Science: Revolutions and Evolutions

Subject 136-217 (2008)

Note: This is an archived Handbook entry from 2008.Search for this in the current handbookSearch for this in the current handbook

Credit Points: 12.500
Level: Undergraduate
Dates & Locations:

This subject has the following teaching availabilities in 2008:

Semester 2, - Taught on campus.
Pre-teaching Period Start not applicable
Teaching Period not applicable
Assessment Period End not applicable
Last date to Self-Enrol not applicable
Census Date not applicable
Last date to Withdraw without fail not applicable


Timetable can be viewed here. For information about these dates, click here.
Time Commitment: Contact Hours: Two 1-hour lectures and a 1-hour tutorial per week.
Total Time Commitment: .
Prerequisites: Usually 75 points of first year study across any disciplinary areas.
Corequisites: .
Recommended Background Knowledge: .
Non Allowed Subjects: .
Core Participation Requirements: .


Dr Gerhard Wiesenfeldt
Subject Overview:

This subject examines the developments that lead to the rise of modern science. It will explore the complex relation between the dynamics of scientific thought and the social, cultural and political factors that contributed to these dynamics. The subject introduces students to important methods developed to analyse scientific change in a historical perspective. It will scrutinize these methods by applying them to important transformations that occurred in early modern Europe and that lead to a reshaped rational world view. Students who complete this subject should gain the ability to understand central elements of the processes that lead to our present day science and its social and cultural functions.

Assessment: Written work totalling 4000 words comprising a 1500 word essay 30% (due during semester) and a 2500 word essay 70% (due at the end of examination period). A hurdle requirement of attendance at eight tutorials is applicable.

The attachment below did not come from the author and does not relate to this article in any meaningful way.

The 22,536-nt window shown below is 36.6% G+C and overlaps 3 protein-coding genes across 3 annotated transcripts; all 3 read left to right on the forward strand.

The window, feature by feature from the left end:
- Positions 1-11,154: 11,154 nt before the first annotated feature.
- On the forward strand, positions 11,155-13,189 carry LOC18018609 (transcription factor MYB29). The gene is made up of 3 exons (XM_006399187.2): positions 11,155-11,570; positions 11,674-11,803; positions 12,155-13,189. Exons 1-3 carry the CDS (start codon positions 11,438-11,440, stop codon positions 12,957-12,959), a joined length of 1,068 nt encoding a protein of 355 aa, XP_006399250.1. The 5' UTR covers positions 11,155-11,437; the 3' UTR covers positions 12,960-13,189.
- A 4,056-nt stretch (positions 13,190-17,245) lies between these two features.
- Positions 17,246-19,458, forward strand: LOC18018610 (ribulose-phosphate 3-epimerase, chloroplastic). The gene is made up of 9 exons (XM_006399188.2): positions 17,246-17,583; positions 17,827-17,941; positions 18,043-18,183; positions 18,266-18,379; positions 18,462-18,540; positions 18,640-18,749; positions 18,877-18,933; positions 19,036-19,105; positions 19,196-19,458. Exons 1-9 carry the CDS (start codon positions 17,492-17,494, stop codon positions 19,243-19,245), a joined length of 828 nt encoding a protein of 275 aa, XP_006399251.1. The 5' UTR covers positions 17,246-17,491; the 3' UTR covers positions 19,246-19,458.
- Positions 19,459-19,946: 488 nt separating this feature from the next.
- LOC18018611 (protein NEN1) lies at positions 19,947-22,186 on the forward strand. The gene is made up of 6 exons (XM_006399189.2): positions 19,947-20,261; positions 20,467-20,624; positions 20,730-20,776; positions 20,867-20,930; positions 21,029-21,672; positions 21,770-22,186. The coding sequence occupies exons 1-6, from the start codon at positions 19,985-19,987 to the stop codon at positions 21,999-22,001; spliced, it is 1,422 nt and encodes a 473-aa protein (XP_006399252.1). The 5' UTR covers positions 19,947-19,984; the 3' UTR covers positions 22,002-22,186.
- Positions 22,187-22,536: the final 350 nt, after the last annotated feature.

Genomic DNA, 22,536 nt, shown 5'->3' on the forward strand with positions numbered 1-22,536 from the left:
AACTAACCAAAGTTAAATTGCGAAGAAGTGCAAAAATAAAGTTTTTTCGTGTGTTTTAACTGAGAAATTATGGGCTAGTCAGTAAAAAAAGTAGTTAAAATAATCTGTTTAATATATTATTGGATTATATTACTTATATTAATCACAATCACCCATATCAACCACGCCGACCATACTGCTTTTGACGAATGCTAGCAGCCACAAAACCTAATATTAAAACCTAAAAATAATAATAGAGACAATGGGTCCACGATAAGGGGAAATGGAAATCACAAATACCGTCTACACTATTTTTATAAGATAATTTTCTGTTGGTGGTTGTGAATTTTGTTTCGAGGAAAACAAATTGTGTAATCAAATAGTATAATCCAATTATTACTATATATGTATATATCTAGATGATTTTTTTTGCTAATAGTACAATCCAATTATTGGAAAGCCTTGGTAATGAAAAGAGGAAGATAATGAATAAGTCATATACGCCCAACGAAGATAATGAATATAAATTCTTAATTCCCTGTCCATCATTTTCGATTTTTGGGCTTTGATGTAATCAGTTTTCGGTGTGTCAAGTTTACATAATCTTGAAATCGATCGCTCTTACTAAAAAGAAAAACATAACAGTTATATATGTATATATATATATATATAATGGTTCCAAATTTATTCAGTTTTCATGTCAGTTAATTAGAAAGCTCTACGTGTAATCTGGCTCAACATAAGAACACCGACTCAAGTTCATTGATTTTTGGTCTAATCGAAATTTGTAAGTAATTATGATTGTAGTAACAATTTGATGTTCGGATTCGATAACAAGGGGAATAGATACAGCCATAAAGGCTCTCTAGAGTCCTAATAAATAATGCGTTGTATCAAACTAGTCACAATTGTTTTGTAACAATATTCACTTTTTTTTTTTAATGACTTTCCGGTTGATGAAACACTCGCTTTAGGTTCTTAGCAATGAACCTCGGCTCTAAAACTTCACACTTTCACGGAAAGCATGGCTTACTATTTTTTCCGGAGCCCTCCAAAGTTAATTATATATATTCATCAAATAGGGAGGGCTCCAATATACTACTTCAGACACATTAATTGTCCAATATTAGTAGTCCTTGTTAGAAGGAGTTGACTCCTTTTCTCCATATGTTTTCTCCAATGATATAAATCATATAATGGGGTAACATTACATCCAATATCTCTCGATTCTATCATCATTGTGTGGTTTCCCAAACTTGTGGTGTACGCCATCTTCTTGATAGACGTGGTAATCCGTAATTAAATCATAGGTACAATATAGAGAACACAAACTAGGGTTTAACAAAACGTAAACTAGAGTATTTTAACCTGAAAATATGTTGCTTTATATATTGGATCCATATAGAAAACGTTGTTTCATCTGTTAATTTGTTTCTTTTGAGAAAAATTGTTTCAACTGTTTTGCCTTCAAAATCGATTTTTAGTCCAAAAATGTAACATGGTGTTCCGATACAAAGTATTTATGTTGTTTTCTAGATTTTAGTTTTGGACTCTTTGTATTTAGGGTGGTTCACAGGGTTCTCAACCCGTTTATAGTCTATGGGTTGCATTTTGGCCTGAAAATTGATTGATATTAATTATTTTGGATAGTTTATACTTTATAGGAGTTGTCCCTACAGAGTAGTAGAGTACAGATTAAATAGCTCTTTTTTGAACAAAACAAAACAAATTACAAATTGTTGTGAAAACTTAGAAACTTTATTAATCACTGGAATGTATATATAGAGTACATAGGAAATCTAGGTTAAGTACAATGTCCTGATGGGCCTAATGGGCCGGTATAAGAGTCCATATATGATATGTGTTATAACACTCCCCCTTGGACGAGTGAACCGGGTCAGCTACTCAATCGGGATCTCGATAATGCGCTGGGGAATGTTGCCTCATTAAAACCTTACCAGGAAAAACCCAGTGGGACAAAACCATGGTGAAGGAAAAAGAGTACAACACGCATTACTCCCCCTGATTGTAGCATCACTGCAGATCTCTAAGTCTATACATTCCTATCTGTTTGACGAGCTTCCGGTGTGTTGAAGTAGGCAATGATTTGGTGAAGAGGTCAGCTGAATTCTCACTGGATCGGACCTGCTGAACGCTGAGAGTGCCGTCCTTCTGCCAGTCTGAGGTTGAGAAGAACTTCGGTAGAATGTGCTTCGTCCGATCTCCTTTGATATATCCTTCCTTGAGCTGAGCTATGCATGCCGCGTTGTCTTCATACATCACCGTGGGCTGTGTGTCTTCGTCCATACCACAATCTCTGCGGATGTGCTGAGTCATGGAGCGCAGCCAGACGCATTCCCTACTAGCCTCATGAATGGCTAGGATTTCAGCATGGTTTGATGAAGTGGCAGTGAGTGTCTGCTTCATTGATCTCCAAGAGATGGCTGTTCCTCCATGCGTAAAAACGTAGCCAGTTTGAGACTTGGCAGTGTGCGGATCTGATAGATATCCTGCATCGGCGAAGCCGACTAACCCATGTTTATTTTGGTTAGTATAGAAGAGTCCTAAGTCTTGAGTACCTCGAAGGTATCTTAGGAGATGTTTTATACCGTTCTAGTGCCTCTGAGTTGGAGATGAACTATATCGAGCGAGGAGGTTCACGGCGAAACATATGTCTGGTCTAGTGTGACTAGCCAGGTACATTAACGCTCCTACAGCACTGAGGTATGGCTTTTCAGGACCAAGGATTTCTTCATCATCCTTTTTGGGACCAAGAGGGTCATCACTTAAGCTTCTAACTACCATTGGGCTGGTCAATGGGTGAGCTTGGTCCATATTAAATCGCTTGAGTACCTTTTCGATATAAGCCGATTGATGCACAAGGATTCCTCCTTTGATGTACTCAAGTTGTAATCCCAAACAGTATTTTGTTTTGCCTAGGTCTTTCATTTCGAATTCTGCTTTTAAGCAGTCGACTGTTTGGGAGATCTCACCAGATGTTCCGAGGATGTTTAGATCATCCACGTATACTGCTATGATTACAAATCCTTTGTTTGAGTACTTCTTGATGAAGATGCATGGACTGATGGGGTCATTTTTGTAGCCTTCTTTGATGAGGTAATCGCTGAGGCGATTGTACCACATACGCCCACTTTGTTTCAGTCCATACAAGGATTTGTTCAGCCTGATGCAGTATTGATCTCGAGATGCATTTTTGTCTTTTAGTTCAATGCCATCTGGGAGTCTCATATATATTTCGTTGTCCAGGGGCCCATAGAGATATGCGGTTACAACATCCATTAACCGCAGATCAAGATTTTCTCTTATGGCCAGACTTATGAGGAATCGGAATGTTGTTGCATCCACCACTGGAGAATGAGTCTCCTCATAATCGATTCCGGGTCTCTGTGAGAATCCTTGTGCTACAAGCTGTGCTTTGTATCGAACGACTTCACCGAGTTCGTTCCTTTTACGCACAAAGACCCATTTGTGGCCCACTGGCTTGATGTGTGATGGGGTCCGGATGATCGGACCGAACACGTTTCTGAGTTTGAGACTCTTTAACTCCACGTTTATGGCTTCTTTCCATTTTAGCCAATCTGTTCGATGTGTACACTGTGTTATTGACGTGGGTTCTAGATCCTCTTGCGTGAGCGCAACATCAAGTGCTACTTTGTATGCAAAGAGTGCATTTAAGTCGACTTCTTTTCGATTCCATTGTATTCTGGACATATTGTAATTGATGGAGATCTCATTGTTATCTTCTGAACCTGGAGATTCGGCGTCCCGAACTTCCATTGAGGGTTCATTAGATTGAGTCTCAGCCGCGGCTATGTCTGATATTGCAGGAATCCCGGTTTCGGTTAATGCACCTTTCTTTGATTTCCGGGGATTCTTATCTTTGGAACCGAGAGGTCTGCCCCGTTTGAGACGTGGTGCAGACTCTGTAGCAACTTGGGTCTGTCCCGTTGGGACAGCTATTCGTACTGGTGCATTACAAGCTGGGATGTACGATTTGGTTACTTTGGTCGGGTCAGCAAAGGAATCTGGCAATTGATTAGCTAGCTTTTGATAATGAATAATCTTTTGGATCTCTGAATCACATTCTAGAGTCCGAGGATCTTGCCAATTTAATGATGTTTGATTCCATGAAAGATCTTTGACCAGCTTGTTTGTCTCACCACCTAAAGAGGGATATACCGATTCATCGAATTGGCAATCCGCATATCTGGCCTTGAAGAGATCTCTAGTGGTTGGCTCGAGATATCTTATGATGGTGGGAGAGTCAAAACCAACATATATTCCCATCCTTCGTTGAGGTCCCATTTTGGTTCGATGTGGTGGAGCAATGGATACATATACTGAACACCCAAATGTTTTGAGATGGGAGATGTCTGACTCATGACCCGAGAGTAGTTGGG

Prescribed Texts: A subject reader will be made available.
Recommended Texts:


Breadth Options: This subject is a level 2 or level 3 subject and is not available to new generation degree students as a breadth option in 2008.
This subject or an equivalent will be available as breadth in the future.
Breadth subjects are currently being developed and these existing subject details can be used as guide to the type of options that might be available.
2009 subjects to be offered as breadth will be finalised before re-enrolment for 2009 starts in early October.
Fees Information: Subject EFTSL, Level, Discipline & Census Date
Generic Skills:
  • develop skills in written and oral communication;

  • conduct independent research;

  • make appropriate use of primary sources and secondary literature in mounting an argument;

  • form defensible judgments on the basis of a critical evaluation of conflicting arguments;

  • put their own position in a historical perspective.

Notes: .
Related Course(s): Bachelor of Arts
Graduate Certificate in Arts (History & Philosophy of Science)
Graduate Diploma in Arts (History and Philosophy of Science)

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